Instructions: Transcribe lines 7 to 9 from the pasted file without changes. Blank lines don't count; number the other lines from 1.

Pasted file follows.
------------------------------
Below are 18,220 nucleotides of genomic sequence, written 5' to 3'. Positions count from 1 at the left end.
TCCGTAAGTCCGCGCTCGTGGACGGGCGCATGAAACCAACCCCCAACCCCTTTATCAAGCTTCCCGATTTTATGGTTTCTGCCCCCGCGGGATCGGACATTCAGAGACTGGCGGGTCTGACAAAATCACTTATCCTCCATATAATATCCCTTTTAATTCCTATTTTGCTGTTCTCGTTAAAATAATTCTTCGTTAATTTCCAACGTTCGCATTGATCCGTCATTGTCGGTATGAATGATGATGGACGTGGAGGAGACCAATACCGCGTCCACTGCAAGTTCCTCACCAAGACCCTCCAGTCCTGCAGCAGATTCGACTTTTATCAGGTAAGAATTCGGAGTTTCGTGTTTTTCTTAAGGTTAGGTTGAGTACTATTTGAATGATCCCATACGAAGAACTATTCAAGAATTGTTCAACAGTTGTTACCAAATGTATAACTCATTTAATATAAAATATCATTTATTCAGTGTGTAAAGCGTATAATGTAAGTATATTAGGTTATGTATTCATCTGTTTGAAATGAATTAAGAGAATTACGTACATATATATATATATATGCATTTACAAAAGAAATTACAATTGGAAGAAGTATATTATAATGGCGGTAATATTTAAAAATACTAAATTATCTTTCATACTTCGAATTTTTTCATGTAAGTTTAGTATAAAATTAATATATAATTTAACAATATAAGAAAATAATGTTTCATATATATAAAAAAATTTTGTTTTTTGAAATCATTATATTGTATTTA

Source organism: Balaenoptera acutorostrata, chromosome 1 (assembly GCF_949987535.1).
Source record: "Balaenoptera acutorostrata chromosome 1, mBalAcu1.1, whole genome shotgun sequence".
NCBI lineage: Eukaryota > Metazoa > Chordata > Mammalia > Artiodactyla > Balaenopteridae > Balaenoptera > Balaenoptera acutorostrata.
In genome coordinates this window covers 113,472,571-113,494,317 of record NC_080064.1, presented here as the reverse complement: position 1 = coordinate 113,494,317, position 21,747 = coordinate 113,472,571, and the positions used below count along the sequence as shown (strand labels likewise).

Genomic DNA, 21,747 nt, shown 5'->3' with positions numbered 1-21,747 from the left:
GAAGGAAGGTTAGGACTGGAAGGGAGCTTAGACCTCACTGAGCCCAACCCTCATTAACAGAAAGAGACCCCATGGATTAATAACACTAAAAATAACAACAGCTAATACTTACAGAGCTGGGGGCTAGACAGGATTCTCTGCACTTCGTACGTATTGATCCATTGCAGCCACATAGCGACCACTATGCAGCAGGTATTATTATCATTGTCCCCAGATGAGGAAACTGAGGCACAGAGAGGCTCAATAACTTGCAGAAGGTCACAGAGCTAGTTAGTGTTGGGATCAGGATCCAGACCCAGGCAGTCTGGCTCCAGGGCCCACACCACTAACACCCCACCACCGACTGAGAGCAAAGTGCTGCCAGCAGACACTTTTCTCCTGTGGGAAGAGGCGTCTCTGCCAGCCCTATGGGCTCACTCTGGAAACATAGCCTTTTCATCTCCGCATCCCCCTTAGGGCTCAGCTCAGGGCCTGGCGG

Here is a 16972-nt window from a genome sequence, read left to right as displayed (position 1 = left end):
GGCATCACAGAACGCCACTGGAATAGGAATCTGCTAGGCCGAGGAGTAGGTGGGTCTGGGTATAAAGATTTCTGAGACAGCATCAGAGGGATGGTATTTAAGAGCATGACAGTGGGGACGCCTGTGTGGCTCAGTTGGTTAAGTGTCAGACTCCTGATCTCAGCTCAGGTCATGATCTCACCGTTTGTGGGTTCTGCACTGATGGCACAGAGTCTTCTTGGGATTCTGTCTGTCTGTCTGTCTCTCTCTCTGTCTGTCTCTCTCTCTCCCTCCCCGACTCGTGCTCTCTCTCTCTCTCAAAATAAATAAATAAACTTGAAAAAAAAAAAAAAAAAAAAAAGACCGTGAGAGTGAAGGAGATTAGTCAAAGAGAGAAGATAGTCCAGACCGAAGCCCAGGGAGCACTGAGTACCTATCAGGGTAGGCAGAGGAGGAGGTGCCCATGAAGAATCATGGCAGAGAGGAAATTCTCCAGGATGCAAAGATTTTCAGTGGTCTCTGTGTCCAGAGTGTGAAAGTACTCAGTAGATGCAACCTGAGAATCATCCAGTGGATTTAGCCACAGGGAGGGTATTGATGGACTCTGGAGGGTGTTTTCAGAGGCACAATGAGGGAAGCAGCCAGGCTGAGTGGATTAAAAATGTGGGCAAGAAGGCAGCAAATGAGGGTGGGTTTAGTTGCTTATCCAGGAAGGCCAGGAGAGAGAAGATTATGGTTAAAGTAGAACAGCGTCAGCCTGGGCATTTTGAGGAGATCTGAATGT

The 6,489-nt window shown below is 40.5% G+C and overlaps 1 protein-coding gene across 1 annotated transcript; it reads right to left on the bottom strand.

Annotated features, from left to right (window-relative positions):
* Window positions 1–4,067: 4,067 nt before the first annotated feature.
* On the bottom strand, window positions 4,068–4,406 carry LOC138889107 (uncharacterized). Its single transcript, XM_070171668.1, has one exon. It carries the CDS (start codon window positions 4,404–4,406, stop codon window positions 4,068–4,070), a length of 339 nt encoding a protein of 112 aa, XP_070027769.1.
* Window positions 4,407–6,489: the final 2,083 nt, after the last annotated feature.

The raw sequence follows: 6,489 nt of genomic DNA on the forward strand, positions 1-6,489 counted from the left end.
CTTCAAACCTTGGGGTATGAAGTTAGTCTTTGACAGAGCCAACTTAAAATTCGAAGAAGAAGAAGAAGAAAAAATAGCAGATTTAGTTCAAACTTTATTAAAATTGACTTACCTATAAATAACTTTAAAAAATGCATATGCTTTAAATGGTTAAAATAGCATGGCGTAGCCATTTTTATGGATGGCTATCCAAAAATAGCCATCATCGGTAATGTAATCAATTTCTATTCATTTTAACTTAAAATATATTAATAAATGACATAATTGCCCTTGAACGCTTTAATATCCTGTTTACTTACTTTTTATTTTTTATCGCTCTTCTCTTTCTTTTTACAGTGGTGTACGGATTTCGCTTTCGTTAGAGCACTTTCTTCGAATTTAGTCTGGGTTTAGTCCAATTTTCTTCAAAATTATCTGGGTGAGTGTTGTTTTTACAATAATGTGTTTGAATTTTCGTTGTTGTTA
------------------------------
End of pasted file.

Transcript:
Genomic DNA, 21,747 nt, shown 5'->3' with positions numbered 1-21,747 from the left:
GAAGGAAGGTTAGGACTGGAAGGGAGCTTAGACCTCACTGAGCCCAACCCTCATTAACAGAAAGAGACCCCATGGATTAATAACACTAAAAATAACAACAGCTAATACTTACAGAGCTGGGGGCTAGACAGGATTCTCTGCACTTCGTACGTATTGATCCATTGCAGCCACATAGCGACCACTATGCAGCAGGTATTATTATCATTGTCCCCAGATGAGGAAACTGAGGCACAGAGAGGCTCAATAACTTGCAGAAGGTCACAGAGCTAGTTAGTGTTGGGATCAGGATCCAGACCCAGGCAGTCTGGCTCCAGGGCCCACACCACTAACACCCCACCACCGACTGAGAGCAAAGTGCTGCCAGCAGACACTTTTCTCCTGTGGGAAGAGGCGTCTCTGCCAGCCCTATGGGCTCACTCTGGAAACATAGCCTTTTCATCTCCGCATCCCCCTTAGGGCTCAGCTCAGGGCCTGGCGG

Here is a 16972-nt window from a genome sequence, read left to right as displayed (position 1 = left end):